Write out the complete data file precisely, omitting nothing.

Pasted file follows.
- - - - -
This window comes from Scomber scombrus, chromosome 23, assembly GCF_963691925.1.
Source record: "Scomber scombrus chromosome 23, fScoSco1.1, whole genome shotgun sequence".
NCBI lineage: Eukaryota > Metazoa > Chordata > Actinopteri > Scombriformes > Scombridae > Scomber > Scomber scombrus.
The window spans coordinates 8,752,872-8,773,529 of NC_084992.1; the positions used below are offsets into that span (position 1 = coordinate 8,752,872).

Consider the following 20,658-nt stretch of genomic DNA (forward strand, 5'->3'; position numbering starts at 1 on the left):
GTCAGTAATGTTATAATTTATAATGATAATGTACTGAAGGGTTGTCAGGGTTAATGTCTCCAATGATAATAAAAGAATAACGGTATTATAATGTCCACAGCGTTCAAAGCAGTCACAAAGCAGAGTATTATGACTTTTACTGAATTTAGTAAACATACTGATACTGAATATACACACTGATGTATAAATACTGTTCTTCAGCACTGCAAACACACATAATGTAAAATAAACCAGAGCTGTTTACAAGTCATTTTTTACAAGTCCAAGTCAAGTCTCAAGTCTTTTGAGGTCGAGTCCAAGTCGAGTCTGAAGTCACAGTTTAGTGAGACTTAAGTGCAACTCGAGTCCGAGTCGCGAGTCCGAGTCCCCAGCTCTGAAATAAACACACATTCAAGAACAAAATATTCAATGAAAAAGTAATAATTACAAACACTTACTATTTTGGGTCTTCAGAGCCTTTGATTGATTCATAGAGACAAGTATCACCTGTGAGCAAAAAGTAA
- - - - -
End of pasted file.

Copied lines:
This window comes from Scomber scombrus, chromosome 23, assembly GCF_963691925.1.
Source record: "Scomber scombrus chromosome 23, fScoSco1.1, whole genome shotgun sequence".
NCBI lineage: Eukaryota > Metazoa > Chordata > Actinopteri > Scombriformes > Scombridae > Scomber > Scomber scombrus.
The window spans coordinates 8,752,872-8,773,529 of NC_084992.1; the positions used below are offsets into that span (position 1 = coordinate 8,752,872).

Consider the following 20,658-nt stretch of genomic DNA (forward strand, 5'->3'; position numbering starts at 1 on the left):
GTCAGTAATGTTATAATTTATAATGATAATGTACTGAAGGGTTGTCAGGGTTAATGTCTCCAATGATAATAAAAGAATAACGGTATTATAATGTCCACAGCGTTCAAAGCAGTCACAAAGCAGAGTATTATGACTTTTACTGAATTTAGTAAACATACTGATACTGAATATACACACTGATGTATAAATACTGTTCTTCAGCACTGCAAACACACATAATGTAAAATAAACCAGAGCTGTTTACAAGTCATTTTTTACAAGTCCAAGTCAAGTCTCAAGTCTTTTGAGGTCGAGTCCAAGTCGAGTCTGAAGTCACAGTTTAGTGAGACTTAAGTGCAACTCGAGTCCGAGTCGCGAGTCCGAGTCCCCAGCTCTGAAATAAACACACATTCAAGAACAAAATATTCAATGAAAAAGTAATAATTACAAACACTTACTATTTTGGGTCTTCAGAGCCTTTGATTGATTCATAGAGACAAGTATCACCTGTGAGCAAAAAGTAA